When signing and submitting transactions for execution most wallets provide the option of setting the gas price for the transaction. In general, setting a higher gas price results in the transaction getting mined sooner because miners try to maximize their fees when constructing blocks. However, because setting a higher gas price is a common way to front-run DEX transactions, some DEXs try to combat this by setting limits on gas price. So setting a gas price above those limits will result in the transaction failing.To assist clients in determining the right gas price certain Totle API calls include a “gas” field in the response, which looks like this:

"gas": {

"price": "10000000000",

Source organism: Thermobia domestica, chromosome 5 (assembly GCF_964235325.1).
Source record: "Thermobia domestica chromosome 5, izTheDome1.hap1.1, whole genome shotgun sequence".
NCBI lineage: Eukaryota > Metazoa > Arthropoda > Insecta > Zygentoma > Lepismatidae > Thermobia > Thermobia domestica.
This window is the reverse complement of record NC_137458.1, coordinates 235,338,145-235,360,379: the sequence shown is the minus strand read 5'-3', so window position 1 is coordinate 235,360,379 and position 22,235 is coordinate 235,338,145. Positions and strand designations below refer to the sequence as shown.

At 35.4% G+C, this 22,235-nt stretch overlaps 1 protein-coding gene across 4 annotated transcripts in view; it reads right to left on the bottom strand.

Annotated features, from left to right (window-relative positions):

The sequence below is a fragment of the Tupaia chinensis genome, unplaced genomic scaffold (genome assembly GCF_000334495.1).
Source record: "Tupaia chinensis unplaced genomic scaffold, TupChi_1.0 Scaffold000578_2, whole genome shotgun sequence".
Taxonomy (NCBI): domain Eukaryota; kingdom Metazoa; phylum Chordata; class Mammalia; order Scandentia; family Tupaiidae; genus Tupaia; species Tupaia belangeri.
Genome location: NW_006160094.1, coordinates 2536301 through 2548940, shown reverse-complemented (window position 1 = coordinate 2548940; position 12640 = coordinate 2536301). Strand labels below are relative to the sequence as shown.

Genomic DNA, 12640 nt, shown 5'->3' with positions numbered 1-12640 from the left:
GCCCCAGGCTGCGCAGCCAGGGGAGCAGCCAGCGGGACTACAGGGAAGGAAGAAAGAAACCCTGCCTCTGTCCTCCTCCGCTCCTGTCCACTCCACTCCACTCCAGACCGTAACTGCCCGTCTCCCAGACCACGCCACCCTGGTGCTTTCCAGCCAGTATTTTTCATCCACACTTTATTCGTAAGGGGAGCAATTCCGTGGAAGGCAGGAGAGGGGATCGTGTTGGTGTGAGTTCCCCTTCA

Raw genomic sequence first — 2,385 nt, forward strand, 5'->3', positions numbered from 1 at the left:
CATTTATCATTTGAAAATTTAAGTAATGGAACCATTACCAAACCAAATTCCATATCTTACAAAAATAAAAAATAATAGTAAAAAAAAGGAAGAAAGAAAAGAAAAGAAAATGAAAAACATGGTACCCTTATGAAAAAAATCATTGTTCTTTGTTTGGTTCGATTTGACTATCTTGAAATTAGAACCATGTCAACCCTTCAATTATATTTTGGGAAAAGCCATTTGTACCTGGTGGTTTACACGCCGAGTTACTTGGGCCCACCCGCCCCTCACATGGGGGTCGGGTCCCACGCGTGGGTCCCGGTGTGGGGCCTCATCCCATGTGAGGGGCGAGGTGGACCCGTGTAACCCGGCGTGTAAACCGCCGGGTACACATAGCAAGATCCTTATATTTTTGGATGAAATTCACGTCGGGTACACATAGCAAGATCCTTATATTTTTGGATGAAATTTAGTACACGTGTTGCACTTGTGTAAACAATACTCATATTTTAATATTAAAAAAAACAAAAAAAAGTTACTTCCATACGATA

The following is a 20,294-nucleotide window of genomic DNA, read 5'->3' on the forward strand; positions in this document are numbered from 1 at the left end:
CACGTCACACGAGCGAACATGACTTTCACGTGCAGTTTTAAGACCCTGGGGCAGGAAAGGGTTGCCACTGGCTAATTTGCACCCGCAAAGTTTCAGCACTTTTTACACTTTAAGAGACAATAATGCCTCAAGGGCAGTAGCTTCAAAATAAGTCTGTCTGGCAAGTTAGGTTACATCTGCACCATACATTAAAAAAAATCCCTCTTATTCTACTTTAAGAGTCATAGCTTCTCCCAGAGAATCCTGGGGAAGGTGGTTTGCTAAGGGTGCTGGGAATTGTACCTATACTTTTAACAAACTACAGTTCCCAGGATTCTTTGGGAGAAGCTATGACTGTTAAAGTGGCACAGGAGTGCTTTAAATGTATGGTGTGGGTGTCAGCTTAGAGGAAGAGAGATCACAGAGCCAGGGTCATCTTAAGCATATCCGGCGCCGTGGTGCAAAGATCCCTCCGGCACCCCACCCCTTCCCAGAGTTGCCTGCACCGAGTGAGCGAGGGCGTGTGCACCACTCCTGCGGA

"strict": false,

"limit": "1360000"


The gas.price field is the suggested gas price for the payload provided. A higher gas price can be set, however, if the gas.strict flag is set to true, we strongly recommend using gas.price to prevent the transaction from failing. Our API optimizes the gas values for optimal execution.

The gas.limit field is the suggested minimum gas limit for the payload provided. It is based on the number and complexity of orders that will be settled and the Suggester’s knowledge of the average gas consumed by trades on the various DEXs. We strongly recommend setting a gas limit at or above the value for gas.limit.


Fees are implemented as affiliate contracts.